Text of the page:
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Jeff Zucker: AT&T Could Try to Broaden Its Sports-Rights Portfolio

Major media companies like Disney, Comcast, CBS and Fox are always jockeying for the rights to broadcast America’s most popular sports. AT&T may join their ranks.

The telecommunications giant, through its WarnerMedia subsidiary “will certainly continue to be a significant player in the sports-rights arena,” says Jeff Zucker, who was just named chairman of WarnerMedia’s news and sports properties, in an interview Monday. “WarnerMedia will continue to be aggressive when appropriate and strategic,” he adds.

The company already enjoys a significant alliance with the National Basketball Association. The two are so close that WarnerMedia is an integral part of the NBA’s digital strategy. What’s more, AT&T has struck up an e-sports league with WME/ICM and shares the rights to broadcast the NCAA’s Final Four basketball championship with CBS. Zucker says he has already made outreach to the commissioners of the major sports leagues.

But there could be opportunities to add more in months to come. Many traditional and digital media companies are focused on the next cycle of rights to broadcast NFL football, which will start to come up for renewal, first at ESPN in 2021 and at NBC, CBS and Fox the following year. Might AT&T be interested? “We are not going to take anything off the table,” says Zucker.

In the meantime, there is much to focus on at the sports unit, previously part of Turner Broadcasting. In recent months, Turner Sports has turned to streaming and digital. It launched a streaming service under the umbrella of its Bleacher Report sports-news site and even tested a pay-per-view match-up between golfers Tiger Woods and Phil Mickelson.

The sports role gives Zucker new heft in the programming world and at his parent company. He will now have oversight of the majority of WarnerMedia programs that consumers watch as they happen, rather than on demand (to be sure, sibling unit HBO also airs some live programs, such as “Real Time with Bill Maher”). At a time when more couch potatoes are turning to streaming services and mobile tables to binge-watch dramas and comedies on demand, sports and news have proven durable. Indeed, sports properties like NFL football games and other big matches command some of TV’s priciest ad costs.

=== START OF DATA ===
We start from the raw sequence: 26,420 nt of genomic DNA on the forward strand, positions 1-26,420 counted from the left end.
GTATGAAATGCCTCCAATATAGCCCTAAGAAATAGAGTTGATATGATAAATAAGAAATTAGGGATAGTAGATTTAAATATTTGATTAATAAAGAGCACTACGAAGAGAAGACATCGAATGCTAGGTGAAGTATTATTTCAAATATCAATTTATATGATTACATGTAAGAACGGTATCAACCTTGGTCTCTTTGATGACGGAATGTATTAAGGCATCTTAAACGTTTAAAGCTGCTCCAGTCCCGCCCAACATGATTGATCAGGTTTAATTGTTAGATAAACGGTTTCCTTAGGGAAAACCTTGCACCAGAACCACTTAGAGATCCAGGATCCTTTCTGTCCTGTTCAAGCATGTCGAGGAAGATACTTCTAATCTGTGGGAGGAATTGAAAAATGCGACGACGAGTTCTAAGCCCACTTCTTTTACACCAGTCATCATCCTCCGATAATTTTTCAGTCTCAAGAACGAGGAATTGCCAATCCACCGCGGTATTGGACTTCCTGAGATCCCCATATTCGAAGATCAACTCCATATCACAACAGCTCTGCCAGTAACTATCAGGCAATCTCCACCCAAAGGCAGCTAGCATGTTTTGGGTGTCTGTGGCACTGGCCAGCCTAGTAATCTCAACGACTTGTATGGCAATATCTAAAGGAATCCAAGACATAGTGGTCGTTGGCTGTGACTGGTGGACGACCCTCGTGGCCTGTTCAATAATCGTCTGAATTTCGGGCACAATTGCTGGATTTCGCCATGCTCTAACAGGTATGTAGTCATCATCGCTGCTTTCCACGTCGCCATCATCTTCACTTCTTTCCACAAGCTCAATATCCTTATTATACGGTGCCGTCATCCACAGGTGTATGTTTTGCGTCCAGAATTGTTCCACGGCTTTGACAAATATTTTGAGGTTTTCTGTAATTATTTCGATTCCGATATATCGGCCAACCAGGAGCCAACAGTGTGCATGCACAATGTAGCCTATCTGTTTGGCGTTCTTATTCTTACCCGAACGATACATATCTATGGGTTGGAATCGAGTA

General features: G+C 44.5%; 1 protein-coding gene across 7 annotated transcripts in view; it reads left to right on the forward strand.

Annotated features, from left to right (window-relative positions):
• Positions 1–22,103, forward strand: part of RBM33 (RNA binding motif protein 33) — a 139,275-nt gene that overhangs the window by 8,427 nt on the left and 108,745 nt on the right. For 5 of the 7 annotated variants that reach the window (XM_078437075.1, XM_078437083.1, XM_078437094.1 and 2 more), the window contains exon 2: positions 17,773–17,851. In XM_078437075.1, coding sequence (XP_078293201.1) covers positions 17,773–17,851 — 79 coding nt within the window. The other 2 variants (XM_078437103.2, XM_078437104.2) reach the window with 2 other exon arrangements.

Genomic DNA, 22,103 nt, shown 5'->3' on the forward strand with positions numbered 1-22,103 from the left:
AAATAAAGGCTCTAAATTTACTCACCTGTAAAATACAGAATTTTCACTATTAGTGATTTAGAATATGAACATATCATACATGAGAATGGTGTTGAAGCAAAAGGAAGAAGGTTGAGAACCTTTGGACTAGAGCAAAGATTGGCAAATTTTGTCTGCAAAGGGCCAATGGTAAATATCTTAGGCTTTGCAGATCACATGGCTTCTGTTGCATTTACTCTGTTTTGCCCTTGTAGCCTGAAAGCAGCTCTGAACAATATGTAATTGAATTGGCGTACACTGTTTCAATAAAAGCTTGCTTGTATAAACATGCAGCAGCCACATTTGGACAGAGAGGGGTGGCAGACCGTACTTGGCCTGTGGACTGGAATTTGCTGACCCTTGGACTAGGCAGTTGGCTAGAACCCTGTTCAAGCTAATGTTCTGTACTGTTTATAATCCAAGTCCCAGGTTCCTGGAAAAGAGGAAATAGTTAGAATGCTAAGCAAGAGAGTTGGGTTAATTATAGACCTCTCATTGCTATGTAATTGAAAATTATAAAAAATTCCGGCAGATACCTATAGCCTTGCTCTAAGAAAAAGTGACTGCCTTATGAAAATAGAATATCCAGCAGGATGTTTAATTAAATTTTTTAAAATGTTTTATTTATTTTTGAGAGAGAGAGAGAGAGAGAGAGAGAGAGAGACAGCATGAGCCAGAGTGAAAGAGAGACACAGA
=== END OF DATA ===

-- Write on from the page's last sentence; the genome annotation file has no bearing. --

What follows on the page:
“News and sports continue to be the only two types of programs whose viewership is increasing in television, and so I think there is a lot to be said for putting them together and managing them together,” along with the digital outlets associated with them, says Zucker. “Live programming remains the least impacted by the new forms of distribution and the way people consume today.”

Zucker does not expect to manage AT&T sports business day to day. He will rather have larger oversight of the business, and he likened the relationship to the company’s sports properties to the one he had with NBC Sports when he was CEO of NBCUniversal between 2007 and 2010.

And yet, he won’t be afraid to test new ideas. “I’m very comfortable with Turner Sports as it is today,” he says. At the same time, “we will always be open to trying new things and not be beholden to legacy ways of doing things. My philosophy has been always to respect what has come before but not be bound by it.”

Zucker had previously extended his contract with WarnerMedia through 2020, which would keep him in place until after the next presidential election. Asked whether he had agreed to stay with the company longer now that he had been given new responsibilities, he declined to comment.

Zucker says he doesn’t intend to shake up the unit or change executive roles there – though he expects to put more emphasis on Bleacher Report and CNN’s digital properties in the next while. “Turner Sports has been incredibly well run and incredibly successful, and I’d just like to make sure I don’t screw that up,” he told Variety. “I’ve very familiar with coming into an organization that has a proud legacy, and my goal is to figure out how to further enhance it.”

The executive’s clear reference is to CNN, which he joined as president in 2013. Since that time, the cable-news outlet, once known for a plain-vanilla positioning when covering the news, has at times taken a more aggressive posture.  Zucker will not be leaving CNN in any sense. When asked if he would continue taking part in the outlet’s 9 a.m. news meeting, he replied: “Every day.”

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